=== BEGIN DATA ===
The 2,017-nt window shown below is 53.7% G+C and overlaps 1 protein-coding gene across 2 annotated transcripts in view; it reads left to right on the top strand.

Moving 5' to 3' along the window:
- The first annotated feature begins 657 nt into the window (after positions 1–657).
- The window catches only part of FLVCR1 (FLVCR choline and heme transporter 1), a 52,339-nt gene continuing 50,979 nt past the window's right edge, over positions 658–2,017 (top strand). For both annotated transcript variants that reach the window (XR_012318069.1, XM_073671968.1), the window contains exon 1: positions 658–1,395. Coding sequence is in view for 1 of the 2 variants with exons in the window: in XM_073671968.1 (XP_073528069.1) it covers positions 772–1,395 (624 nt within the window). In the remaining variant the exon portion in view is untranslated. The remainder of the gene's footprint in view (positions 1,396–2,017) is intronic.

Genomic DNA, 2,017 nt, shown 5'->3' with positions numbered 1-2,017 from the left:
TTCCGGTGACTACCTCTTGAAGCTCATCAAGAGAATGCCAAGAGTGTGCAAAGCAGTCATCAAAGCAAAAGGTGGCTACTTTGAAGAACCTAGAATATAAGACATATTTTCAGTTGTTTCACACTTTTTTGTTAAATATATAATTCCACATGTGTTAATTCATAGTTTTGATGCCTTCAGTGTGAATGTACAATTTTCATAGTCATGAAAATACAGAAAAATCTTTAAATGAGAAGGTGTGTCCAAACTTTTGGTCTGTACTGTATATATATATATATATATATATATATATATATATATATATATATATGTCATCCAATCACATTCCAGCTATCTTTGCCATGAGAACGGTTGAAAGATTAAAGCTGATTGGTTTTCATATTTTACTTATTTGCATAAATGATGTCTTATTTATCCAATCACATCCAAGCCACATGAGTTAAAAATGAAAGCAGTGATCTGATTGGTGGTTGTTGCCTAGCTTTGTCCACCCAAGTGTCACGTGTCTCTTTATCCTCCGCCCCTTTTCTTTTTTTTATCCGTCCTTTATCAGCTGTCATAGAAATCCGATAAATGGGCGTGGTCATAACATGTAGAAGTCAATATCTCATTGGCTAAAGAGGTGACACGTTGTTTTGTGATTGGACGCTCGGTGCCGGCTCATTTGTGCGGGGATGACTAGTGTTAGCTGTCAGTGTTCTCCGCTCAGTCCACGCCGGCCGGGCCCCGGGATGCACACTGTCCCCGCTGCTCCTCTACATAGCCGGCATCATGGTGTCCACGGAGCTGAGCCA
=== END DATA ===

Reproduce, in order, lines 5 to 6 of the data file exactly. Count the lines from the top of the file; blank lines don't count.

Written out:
Genomic DNA, 2,017 nt, shown 5'->3' with positions numbered 1-2,017 from the left:
TTCCGGTGACTACCTCTTGAAGCTCATCAAGAGAATGCCAAGAGTGTGCAAAGCAGTCATCAAAGCAAAAGGTGGCTACTTTGAAGAACCTAGAATATAAGACATATTTTCAGTTGTTTCACACTTTTTTGTTAAATATATAATTCCACATGTGTTAATTCATAGTTTTGATGCCTTCAGTGTGAATGTACAATTTTCATAGTCATGAAAATACAGAAAAATCTTTAAATGAGAAGGTGTGTCCAAACTTTTGGTCTGTACTGTATATATATATATATATATATATATATATATATATATATATATATATGTCATCCAATCACATTCCAGCTATCTTTGCCATGAGAACGGTTGAAAGATTAAAGCTGATTGGTTTTCATATTTTACTTATTTGCATAAATGATGTCTTATTTATCCAATCACATCCAAGCCACATGAGTTAAAAATGAAAGCAGTGATCTGATTGGTGGTTGTTGCCTAGCTTTGTCCACCCAAGTGTCACGTGTCTCTTTATCCTCCGCCCCTTTTCTTTTTTTTATCCGTCCTTTATCAGCTGTCATAGAAATCCGATAAATGGGCGTGGTCATAACATGTAGAAGTCAATATCTCATTGGCTAAAGAGGTGACACGTTGTTTTGTGATTGGACGCTCGGTGCCGGCTCATTTGTGCGGGGATGACTAGTGTTAGCTGTCAGTGTTCTCCGCTCAGTCCACGCCGGCCGGGCCCCGGGATGCACACTGTCCCCGCTGCTCCTCTACATAGCCGGCATCATGGTGTCCACGGAGCTGAGCCA